Ruby and GUI

I am new to Ruby and wanted to explore ways to create a GUI (on
Windows) in Ruby. What I have gathered so far is that the following
libraries exist to create a GUI:

a. Ruby Tk - it’s language-independent, cross-platform and comes
standard with most Ruby distributions. However, there is no Ruby/Tk
book or documentation to make good use of this library, especially
since I have no Perl background.

b.wxRuby - It’s a third party download and works on Windows, Unix and
Mac OS X. It has many more features than Tk but the writing code in it
is quite complex.

My questions are:

a. Is my above brief assessment correct?
b. Is there a book or documentation on Ruby/Tk?
c. Is there any good documentation on wxRuby
d. Which according to the experts here, is the best library to use to
build GUI on Windows and why?

Thanks.

On 8/10/06, Satish T. [email protected] wrote:

I am new to Ruby and wanted to explore ways to create a GUI (on
Windows) in Ruby. What I have gathered so far is that the following
libraries exist to create a GUI:

[snip]

Hi,

You’ll want to search the mailing list archives for “Ruby GUI” – you
should find lots of stuff. This question is asked pretty regularly.
Note, this list is mostly mirrored on comp.lang.ruby, so you might try
searching there as well.

—John

John G. wrote:

On 8/10/06, Satish T. [email protected] wrote:

I am new to Ruby and wanted to explore ways to create a GUI (on
Windows) in Ruby. What I have gathered so far is that the following
libraries exist to create a GUI:

[snip]

Hi,

I saw somewhere on the Net recently that wxRuby development is slow or
stopped - not sure why, and unlike wxPython - though both wxRuby and
wxPython are based on the same underlying wxWindows/wxWidgets C++
cross-platform GUI toolkit). The same web page also said (in reply to a
question similar to yours) that FxRuby seems to be a better option
than wxRuby (considering all factors together, not necessarily just on
technical merits, e.g. could have been referring to the fact that
wxRuby dev. is slow/stopepd). Don’t know more than this as of now.
FXRuby is based on the Fox toolkit, a C++ GUI toolkit.

FXRuby: http://www.fxruby.org/

Fox toolkit: http://www.fox-toolkit.com/

HTH
Vasudev

It depends on whether you want cross-platform or not. If you don’t
care, you can use RubyCLR with Windows Forms or the new Windows
Presentation Foundation libraries.

See this for a screenshot of a WPF version of irb:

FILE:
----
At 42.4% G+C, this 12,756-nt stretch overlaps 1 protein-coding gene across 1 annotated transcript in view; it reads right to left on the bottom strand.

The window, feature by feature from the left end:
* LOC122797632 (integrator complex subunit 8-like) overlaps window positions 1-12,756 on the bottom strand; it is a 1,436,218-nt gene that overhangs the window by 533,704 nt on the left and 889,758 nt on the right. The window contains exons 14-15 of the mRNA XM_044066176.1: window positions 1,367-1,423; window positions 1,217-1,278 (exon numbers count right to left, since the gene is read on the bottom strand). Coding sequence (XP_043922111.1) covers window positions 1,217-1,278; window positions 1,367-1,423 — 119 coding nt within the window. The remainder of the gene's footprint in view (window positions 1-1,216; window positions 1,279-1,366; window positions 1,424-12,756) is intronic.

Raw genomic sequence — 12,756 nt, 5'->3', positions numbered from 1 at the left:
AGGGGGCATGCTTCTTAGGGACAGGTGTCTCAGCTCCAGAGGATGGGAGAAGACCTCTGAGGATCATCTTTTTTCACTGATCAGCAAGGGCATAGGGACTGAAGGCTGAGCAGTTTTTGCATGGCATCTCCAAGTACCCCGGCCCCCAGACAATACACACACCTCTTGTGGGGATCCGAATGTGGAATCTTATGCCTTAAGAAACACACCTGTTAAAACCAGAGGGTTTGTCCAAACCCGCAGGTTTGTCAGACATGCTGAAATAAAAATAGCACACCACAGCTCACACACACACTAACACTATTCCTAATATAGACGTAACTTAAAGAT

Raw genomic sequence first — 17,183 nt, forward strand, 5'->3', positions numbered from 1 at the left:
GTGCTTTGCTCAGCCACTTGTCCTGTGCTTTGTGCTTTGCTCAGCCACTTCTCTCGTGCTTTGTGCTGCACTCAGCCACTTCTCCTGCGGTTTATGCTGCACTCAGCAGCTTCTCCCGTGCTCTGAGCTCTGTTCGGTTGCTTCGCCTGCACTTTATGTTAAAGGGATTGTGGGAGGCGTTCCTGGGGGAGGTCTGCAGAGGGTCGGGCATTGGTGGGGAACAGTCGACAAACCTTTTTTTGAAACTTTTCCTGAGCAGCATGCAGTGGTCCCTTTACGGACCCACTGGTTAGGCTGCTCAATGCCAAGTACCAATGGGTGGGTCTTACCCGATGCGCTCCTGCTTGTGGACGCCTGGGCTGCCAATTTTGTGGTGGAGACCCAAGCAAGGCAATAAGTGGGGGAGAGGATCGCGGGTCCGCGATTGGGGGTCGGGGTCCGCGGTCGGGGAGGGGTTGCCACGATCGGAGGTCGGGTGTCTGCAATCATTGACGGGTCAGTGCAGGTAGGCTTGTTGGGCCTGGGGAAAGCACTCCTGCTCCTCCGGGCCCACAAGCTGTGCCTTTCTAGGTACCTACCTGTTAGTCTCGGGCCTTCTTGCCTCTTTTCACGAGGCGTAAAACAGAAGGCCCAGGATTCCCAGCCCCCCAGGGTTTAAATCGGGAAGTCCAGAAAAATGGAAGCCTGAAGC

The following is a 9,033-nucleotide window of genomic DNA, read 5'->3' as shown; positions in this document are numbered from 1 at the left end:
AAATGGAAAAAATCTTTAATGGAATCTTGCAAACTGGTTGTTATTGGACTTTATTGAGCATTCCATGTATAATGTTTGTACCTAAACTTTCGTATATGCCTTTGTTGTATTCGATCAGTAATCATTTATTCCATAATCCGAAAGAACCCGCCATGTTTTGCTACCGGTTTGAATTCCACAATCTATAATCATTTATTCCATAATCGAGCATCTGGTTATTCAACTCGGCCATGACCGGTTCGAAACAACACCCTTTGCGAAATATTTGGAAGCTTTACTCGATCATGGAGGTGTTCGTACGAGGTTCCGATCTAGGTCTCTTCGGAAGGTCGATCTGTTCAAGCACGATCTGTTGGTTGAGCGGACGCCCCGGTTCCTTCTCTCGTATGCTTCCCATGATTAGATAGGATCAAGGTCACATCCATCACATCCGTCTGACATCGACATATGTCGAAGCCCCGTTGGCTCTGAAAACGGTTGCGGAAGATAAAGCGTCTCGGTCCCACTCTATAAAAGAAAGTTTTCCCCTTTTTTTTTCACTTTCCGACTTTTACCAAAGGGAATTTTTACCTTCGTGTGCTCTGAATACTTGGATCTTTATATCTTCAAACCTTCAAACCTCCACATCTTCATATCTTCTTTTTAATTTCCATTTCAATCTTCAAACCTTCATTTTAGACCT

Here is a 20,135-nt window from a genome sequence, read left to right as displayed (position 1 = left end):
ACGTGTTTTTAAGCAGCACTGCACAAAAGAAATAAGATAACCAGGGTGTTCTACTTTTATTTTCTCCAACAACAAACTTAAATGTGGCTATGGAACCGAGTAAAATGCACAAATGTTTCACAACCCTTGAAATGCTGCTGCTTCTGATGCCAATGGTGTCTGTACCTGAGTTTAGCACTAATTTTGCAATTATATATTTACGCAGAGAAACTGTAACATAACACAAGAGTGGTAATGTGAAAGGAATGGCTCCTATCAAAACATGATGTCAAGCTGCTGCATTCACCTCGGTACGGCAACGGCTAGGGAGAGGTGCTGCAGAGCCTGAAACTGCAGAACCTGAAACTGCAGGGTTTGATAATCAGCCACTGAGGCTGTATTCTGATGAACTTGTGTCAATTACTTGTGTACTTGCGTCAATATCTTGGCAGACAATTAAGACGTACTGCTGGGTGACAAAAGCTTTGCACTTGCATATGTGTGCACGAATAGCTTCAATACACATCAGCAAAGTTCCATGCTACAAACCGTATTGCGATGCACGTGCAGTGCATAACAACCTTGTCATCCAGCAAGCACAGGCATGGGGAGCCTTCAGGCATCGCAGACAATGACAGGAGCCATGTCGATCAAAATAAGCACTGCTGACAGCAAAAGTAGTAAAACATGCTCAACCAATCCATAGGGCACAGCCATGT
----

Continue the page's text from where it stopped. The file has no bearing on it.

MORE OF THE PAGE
http://www.iunknown.com/articles/2006/07/27/oscon-day-3-and-a-better-ruby-ide

That should give you a better idea of what’s possible using WPF (and
that’s really just scratching the surface of WPF).

The downside of WPF is that it’s insanely overengineered and complex -
think of it as a low-level rendering library and you’ll do fine. To
get stuff done, use Windows Forms.

-John
http://www.iunknown.com

On 8/10/06, Satish T. [email protected] wrote:

Mac OS X. It has many more features than Tk but the writing code in it
Thanks.

Satish T.

fxruby is quite good. has been the best gui binding for ruby for a
long time. now there are pretty many alternatives: beside what you
already mentioned there are also good ruby bindings for GTK and Qt.

to answer your last question: there is no best toolkit. there may be a
best one for a specific purpose. i remember an article at freshmeat
that compared gui toolkits. i chose my preferred toolkit (fxruby) with
help of the information gathered there.
http://freshmeat.net/articles/view/928/

there is quite an introductory document for the fxruby toolkit for its
gui builder foxGUIb:
foxGUIb: http://fox-tool.rubyforge.org/
User Guide: http://www.mikeparr.info/rubyguib/foxguibhome.htm

hope this helps,
– henon

On 8/10/06, vasudevram [email protected] wrote:

I saw somewhere on the Net recently that wxRuby development is slow or
stopped - not sure why, and unlike wxPython - though both wxRuby and
wxPython are based on the same underlying wxWindows/wxWidgets C++
cross-platform GUI toolkit).

wxRuby development is slow (at times), but definitely not stopped.

FXRuby is probably a good choice for you to check out if you need to
get started with something right now. As GUI toolkits for Ruby go,
it’s relatively mature and stable. Other good choices to check out are
Ruby/GTK and Ruby/Qt (in addition to the previously mentioned
Ruby/Tk).

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